As the world looks on in disbelief, the tragedy of Notre Dame continues to unfold in Paris. It is impossible to overstate the cathedral’s significance to the French nation, standing sentinel over the capital since the middle of the 13th century.
An example of the highest form of Gothic architecture, its resonance goes beyond the status as house of worship—the building has been the witness to the evolution, and Revolution, of France.
That position as witness to a nation has, curiously, been personified by strange, half-human, stone figures on its roofs: the gargoyles.
Hundreds of these sculpted watchers stood across Notre Dame. Nothing more than elaborate drainpipes—and yet the gargoyles, from the French gargouille meaning throat—symbolised something else. Quasi-demonic, they represented the forces of evil, forever outside the sanctuary of the church within.
Not all the Notre Dame figures function as rain-water spouts. Many were placed simply as natural, supernatural or mythological symbols. Across the centuries, those which were spouts were also prone to erode. Many others were destroyed during the French Revolution of the 1780s. A restoration of the cathedral took place across 25 years in the mid -1800s, and the gargoyles—including a gargoyle of Viollet-le-Duc, the architect who oversaw the restoration—were restored and re-carved, giving new life to the statues.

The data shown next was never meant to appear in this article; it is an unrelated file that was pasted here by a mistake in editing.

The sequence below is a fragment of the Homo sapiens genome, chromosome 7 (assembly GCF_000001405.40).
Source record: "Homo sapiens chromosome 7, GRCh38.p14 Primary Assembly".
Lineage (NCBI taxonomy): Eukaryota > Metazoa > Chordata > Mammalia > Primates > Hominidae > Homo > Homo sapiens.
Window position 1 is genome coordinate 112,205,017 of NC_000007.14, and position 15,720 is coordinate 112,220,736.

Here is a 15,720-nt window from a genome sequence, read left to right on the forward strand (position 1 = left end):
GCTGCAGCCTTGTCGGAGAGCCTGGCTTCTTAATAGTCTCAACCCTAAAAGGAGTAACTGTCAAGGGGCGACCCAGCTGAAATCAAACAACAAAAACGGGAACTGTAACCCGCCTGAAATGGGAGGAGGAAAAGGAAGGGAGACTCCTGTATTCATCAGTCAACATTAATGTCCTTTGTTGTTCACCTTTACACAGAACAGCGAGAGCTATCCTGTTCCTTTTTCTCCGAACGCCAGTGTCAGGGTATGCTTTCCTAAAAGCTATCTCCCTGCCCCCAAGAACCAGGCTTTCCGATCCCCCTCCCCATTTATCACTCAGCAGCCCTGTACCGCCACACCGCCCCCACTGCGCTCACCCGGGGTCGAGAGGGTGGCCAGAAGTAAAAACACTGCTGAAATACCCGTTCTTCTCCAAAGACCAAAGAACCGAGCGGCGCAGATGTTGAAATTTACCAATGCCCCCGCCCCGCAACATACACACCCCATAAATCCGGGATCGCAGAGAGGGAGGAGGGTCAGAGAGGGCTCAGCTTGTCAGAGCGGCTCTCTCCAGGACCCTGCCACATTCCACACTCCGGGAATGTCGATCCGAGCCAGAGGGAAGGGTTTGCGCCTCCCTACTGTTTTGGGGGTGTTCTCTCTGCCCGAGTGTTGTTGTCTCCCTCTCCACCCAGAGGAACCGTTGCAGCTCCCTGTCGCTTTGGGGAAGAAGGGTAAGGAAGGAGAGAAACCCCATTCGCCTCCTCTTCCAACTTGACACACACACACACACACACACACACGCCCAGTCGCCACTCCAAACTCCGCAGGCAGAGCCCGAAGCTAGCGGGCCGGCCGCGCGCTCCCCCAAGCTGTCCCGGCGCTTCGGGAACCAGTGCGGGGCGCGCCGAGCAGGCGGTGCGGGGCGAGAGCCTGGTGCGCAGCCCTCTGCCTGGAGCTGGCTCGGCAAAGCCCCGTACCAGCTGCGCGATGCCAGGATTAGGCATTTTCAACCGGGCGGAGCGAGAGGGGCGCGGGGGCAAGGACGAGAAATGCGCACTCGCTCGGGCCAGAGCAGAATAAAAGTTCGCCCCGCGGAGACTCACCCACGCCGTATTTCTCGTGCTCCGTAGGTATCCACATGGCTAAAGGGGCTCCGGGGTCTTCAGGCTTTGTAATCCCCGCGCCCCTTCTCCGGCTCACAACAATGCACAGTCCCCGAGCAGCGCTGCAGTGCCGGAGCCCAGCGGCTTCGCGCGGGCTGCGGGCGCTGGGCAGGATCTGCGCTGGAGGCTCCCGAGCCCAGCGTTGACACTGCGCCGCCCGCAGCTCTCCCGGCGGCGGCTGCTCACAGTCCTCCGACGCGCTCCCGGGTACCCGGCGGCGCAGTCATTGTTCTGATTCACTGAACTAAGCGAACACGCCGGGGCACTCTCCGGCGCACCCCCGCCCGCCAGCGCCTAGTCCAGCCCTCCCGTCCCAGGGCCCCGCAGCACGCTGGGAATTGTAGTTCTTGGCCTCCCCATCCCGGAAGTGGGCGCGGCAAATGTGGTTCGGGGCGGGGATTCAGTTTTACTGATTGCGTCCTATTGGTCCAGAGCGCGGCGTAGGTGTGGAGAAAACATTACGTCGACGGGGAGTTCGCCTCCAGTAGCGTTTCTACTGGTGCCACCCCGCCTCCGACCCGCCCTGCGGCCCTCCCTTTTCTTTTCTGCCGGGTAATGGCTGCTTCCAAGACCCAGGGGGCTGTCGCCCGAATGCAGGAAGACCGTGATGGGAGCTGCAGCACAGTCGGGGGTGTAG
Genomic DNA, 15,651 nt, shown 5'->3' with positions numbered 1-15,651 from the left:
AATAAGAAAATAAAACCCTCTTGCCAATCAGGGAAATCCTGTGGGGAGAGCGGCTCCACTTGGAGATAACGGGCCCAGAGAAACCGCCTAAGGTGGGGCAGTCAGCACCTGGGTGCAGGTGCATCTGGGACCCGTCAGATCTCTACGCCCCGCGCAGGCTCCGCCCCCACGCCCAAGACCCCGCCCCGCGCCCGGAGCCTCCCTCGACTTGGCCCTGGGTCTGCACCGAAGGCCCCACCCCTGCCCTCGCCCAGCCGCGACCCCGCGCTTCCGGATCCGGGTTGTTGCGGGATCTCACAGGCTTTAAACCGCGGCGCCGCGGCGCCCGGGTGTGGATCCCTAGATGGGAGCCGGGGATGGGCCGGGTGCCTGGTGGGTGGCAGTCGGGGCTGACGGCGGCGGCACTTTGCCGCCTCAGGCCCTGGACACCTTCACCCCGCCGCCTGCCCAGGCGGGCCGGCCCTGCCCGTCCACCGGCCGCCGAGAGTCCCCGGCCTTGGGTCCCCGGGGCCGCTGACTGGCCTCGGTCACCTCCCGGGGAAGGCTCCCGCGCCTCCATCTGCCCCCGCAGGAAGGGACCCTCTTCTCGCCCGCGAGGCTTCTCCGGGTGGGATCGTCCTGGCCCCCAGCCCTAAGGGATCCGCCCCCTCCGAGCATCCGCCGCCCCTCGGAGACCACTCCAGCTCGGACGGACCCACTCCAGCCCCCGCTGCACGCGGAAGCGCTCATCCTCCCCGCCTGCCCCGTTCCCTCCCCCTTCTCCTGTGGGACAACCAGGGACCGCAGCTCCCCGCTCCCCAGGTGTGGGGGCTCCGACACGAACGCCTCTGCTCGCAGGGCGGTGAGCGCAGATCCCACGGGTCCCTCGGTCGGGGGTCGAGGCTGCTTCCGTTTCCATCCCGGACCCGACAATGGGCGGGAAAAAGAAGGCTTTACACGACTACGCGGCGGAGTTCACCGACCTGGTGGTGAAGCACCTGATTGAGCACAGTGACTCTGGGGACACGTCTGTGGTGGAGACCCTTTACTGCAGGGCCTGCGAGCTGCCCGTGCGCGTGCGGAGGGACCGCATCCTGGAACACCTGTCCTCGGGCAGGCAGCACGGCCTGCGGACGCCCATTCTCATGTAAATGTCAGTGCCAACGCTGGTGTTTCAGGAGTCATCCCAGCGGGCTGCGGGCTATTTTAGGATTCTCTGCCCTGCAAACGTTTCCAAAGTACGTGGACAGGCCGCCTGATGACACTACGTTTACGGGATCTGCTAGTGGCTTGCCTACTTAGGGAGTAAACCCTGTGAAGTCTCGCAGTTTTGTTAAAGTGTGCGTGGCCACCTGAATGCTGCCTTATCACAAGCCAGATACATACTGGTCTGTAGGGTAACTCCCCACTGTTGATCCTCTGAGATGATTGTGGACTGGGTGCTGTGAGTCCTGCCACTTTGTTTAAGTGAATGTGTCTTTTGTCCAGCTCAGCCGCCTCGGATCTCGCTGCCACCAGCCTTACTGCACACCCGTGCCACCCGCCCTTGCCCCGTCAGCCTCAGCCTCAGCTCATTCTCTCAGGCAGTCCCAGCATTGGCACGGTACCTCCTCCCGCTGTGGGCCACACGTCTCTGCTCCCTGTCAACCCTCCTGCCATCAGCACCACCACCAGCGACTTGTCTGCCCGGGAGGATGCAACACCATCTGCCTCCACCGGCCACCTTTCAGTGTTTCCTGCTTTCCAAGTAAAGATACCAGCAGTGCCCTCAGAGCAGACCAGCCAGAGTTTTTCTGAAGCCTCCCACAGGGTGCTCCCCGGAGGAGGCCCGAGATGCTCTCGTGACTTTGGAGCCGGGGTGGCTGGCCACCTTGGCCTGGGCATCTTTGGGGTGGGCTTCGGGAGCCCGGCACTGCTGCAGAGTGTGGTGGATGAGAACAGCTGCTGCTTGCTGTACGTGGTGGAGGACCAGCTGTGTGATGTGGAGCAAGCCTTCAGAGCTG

Now, having survived revolution, 20th Century warfare—and even a Victorian restoration—the gargoyles suggest that even in the darkest periods, some things cannot be destroyed.